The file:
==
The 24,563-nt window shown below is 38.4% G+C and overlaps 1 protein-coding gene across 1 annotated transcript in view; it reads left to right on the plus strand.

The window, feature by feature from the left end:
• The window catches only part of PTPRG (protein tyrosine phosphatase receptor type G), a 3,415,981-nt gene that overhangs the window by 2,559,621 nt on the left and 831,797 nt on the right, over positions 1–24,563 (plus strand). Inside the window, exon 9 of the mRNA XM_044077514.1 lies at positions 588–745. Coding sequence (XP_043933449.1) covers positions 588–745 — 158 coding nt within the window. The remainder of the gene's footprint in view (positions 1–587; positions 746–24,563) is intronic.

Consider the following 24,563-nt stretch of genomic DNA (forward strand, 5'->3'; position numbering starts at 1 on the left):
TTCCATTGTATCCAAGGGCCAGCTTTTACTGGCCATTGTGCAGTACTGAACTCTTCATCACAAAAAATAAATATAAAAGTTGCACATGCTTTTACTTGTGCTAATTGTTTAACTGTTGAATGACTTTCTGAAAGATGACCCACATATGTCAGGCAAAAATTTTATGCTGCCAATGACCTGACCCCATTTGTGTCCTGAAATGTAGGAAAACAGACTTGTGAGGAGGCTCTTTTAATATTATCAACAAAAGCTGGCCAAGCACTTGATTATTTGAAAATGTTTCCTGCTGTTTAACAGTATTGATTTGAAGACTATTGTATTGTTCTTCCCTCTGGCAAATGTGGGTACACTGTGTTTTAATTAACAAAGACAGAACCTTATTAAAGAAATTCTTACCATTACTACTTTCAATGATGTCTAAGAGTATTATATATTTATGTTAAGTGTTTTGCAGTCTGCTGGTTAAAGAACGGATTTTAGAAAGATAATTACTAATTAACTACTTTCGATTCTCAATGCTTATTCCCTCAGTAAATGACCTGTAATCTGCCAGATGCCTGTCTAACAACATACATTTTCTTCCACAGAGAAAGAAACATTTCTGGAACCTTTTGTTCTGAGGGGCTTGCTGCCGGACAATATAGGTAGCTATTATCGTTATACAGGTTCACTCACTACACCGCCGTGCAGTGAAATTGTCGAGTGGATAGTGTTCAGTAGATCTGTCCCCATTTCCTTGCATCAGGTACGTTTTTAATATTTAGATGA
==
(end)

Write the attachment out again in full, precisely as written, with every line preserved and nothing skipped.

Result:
The 24,563-nt window shown below is 38.4% G+C and overlaps 1 protein-coding gene across 1 annotated transcript in view; it reads left to right on the plus strand.

The window, feature by feature from the left end:
• The window catches only part of PTPRG (protein tyrosine phosphatase receptor type G), a 3,415,981-nt gene that overhangs the window by 2,559,621 nt on the left and 831,797 nt on the right, over positions 1–24,563 (plus strand). Inside the window, exon 9 of the mRNA XM_044077514.1 lies at positions 588–745. Coding sequence (XP_043933449.1) covers positions 588–745 — 158 coding nt within the window. The remainder of the gene's footprint in view (positions 1–587; positions 746–24,563) is intronic.

Consider the following 24,563-nt stretch of genomic DNA (forward strand, 5'->3'; position numbering starts at 1 on the left):
TTCCATTGTATCCAAGGGCCAGCTTTTACTGGCCATTGTGCAGTACTGAACTCTTCATCACAAAAAATAAATATAAAAGTTGCACATGCTTTTACTTGTGCTAATTGTTTAACTGTTGAATGACTTTCTGAAAGATGACCCACATATGTCAGGCAAAAATTTTATGCTGCCAATGACCTGACCCCATTTGTGTCCTGAAATGTAGGAAAACAGACTTGTGAGGAGGCTCTTTTAATATTATCAACAAAAGCTGGCCAAGCACTTGATTATTTGAAAATGTTTCCTGCTGTTTAACAGTATTGATTTGAAGACTATTGTATTGTTCTTCCCTCTGGCAAATGTGGGTACACTGTGTTTTAATTAACAAAGACAGAACCTTATTAAAGAAATTCTTACCATTACTACTTTCAATGATGTCTAAGAGTATTATATATTTATGTTAAGTGTTTTGCAGTCTGCTGGTTAAAGAACGGATTTTAGAAAGATAATTACTAATTAACTACTTTCGATTCTCAATGCTTATTCCCTCAGTAAATGACCTGTAATCTGCCAGATGCCTGTCTAACAACATACATTTTCTTCCACAGAGAAAGAAACATTTCTGGAACCTTTTGTTCTGAGGGGCTTGCTGCCGGACAATATAGGTAGCTATTATCGTTATACAGGTTCACTCACTACACCGCCGTGCAGTGAAATTGTCGAGTGGATAGTGTTCAGTAGATCTGTCCCCATTTCCTTGCATCAGGTACGTTTTTAATATTTAGATGA